|Anju moorthy temple, Thirumittacode, discoveringindia.nem|
|Vishnu shrine. .templepages.com|
Uyyavandha perumal / Anju moorthy temple, Thirumittacode town (way back this place was called Thiru Vithuvakkode), Palakkad District of Kerala has two shrines, one dedicated to Sri Vishnu and the other one to God Shiva. This quiet town is close to Shoranur. Pattambi is yet another near-by town. The former is called Uyyavandha Perumal and the latter is referred to as Anju moorthy temple. Vaikunda Ekadashi and Thiruvonam festivals are popular here - one of the oldest temples in this state.
The Vishnu temple is one of the 108 Divaya Desam shrines (94th)
|Anju moorthy temple, Thirumittacode, divinebrahmanda.com|
On the Prathakshana path near the entrance out side the sanctum there are small shrines dedicated to God Ganesha, Dakshinamurthy and Goddess Durga, besides four idols of Vishnu. This temple is believed to have been worshipped by the five Pandava brothers (Pancha Pandava) of the Mahabharata. While in exile -angnadha vasam from their kingdom, they found this secluded and serene place in the midst of greenery close to the river most suitable for their penance and peaceful life. They, it is said, installed five Vishnu idols for worship. The one here in the sanctum was installed by Arjuna, a reputed archer, rest in the Prakara were installed by other brothers, Dharmar, Bheemar, Nakulan and Shahadevan. According to the sthalapuranam, Vishnu appeared here to give darshan to king Ambarisha.
A unique feature of this temple is there is also a shrine for God Shiva, the great comic dancer who has neither aathi and nor antham (no beginning and no end; all-pervading and omnipresent). The story goes that in the by-gone era a sage from here went to khasi in Uttar Pradesh on a pilgrimage. At Khasi, the sage kept the umbrella on the banks and went for a bath. Upon his return, he found the umbrella missing; the umbrella disappeared to become a Shiva lingam. It is said that lord Shiva took great pleasure to come over to this place from Khasi in order to be with the 5 pandavas. Hence this unique temple is referred to as Anju moorthy sthalam implying the presence of five idols. The place is considered a highly sanctified one on account of God Khasi Viswanathar along with Maha Vishnu, much similar to Thirunavaya Nava Mukundha temple.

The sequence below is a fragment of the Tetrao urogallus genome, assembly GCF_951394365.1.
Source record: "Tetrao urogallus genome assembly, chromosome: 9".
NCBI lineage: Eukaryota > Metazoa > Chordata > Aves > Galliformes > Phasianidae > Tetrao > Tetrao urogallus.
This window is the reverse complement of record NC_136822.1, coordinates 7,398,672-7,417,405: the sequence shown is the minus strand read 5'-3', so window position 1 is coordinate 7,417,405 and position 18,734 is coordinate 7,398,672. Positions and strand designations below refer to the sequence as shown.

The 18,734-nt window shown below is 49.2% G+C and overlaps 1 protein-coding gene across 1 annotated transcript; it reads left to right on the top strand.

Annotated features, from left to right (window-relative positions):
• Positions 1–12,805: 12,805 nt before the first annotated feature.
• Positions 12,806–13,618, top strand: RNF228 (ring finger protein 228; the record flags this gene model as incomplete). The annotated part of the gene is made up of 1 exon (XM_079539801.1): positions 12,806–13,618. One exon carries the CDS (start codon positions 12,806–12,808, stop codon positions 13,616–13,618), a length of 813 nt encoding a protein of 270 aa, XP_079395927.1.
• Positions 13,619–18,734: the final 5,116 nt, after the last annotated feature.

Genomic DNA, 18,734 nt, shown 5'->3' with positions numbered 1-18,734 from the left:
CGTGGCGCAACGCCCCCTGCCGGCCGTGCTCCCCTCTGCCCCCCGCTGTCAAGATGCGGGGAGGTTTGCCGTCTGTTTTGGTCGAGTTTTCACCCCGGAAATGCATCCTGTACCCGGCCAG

The legend related to king Ambarisha, who is believed to have built this temple goes as follows. Being a true devotee of God Vishnu, never had he missed Ekadashi vrata (fasting); following morning being Dwadashi, the King would break his fast by taking food after feeding Brahmins. Many rulers and others in those days followed this age old tradition with religious conviction. Once sage Durvasa, who was known for his intemperate nature, visited king Ambarisha on Ekadashi. The sage who was requested by the ruler to stay until Dwadashi, wanted to test his adherence to this religious tradition of feeding the Brahmins before breaking his fast. Following morning the sage went to the near-by water body to bathe and came late when Dwadasi thithi was over. The King, having waited for the sage, did not want to miss the 'thithi time', so he broke the fast and had food. When sage Dursava realized that the king had already taken food without feeding him, he got angry and had an ogre (a man-eating giant) to kill him. King Ambarisha prayed to Lord Vishnu for help. Vishnu, sensing his true devotee was in danger, sent his Sudarshana Chakra (celestial disc) to kill the giant and the giant fell down for good. After this, the Chakra went after arrogant Durvasa. With no other way to escape the sage fell at the feet of Vishnu and sought pardon. On Vishnu's instruction, the sage apologized to Ambarisha. The lord then asked his devotee to express his wish. He wanted the lord to give him darshan. The other version says the king had salvation in this place. a privilege difficult to get from the almighty. http://discoveringindia.net/thirumittacode-anju-moorthy-temple